3. Maillet, D. & Rajah, M. N. (2014). Age-related differences in brain activity in the subsequent memory paradigm: A meta-analysis. Neuroscience and Biobehavioral Reviews, 45, 246-57.
4. Maillet, D. & Rajah, M. N. (2014). Dissociable roles of default-mode regions during episodic encoding. Neuroimage, 89, 244-255.
5. Maillet, D. & Rajah, M. N. (2013). Age-related changes in the frequency of mind- wandering and task interferences at encoding and their impact on memory retrieval. Memory, 21 (7), 818 -831.
6. Maillet, D*. & Rajah, M. N.* (2012). Association between prefrontal activity and volume change in prefrontal and medial temporal lobes in aging and dementia: A review. *Both authors contributed equivalently to the writing of this paper. Invited review for Aging Research Reviews, 12 (2), 479-489.
7. Maillet, D. and Rajah, M. N. (2011). Reduction in hippocampal-head volume with aging is associated with altered encoding-related activity and impaired context memory performance. Brain Research, 1420, 68-79.
8. Rajah, M. N., Languay, R. and Grady C.L. (2011). Age-related changes in right middle frontal gyrus volumes and its impact on retrieval-related activity and retrieval accuracy. Journal of Neuroscience, 31(49), 17941-54.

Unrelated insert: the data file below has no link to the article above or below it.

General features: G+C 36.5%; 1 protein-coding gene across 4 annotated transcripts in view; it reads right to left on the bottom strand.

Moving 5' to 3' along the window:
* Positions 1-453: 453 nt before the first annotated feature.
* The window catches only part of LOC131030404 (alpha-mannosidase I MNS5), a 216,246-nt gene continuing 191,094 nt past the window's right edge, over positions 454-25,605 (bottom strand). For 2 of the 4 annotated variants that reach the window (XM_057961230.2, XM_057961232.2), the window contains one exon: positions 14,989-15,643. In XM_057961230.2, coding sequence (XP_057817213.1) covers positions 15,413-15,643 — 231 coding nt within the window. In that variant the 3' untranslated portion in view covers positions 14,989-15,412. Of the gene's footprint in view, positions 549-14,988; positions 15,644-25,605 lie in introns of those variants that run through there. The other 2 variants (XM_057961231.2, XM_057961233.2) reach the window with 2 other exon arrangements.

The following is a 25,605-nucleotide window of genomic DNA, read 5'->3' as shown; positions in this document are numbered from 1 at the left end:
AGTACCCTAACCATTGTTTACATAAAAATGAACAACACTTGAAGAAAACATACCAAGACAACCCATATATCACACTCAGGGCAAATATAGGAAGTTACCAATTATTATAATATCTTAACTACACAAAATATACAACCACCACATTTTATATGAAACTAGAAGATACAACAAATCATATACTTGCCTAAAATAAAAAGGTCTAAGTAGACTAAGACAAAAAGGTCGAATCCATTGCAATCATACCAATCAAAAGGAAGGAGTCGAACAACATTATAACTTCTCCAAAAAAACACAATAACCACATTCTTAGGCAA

9. Crane D, Maillet, D., Floden, D.,Valiquette L. and Rajah, M. N. (2011). Similarities in the patterns of prefrontal cortex activity during spatial and temporal context memory retrieval after equating for task structure and performance. Neuroimage, 54(2), 1549-64.
10. Rajah. M. N., Kromas,M., Han J. E., Pruessner, J. C., (2010). Group differences in anterior hippocampal volume and in the retrieval of spatial and temporal context memory in healthy young versus older adults. Neuropsychologia, 48(14),4020-30.
11. Rajah, M. N., Languay, R., and Valiquette, L. (2010) Age-related changes in prefrontal cortex activity are associated with behavioural deficits in both temporal and spatial context memory retrieval in older adults. Cortex, 46, 535-549.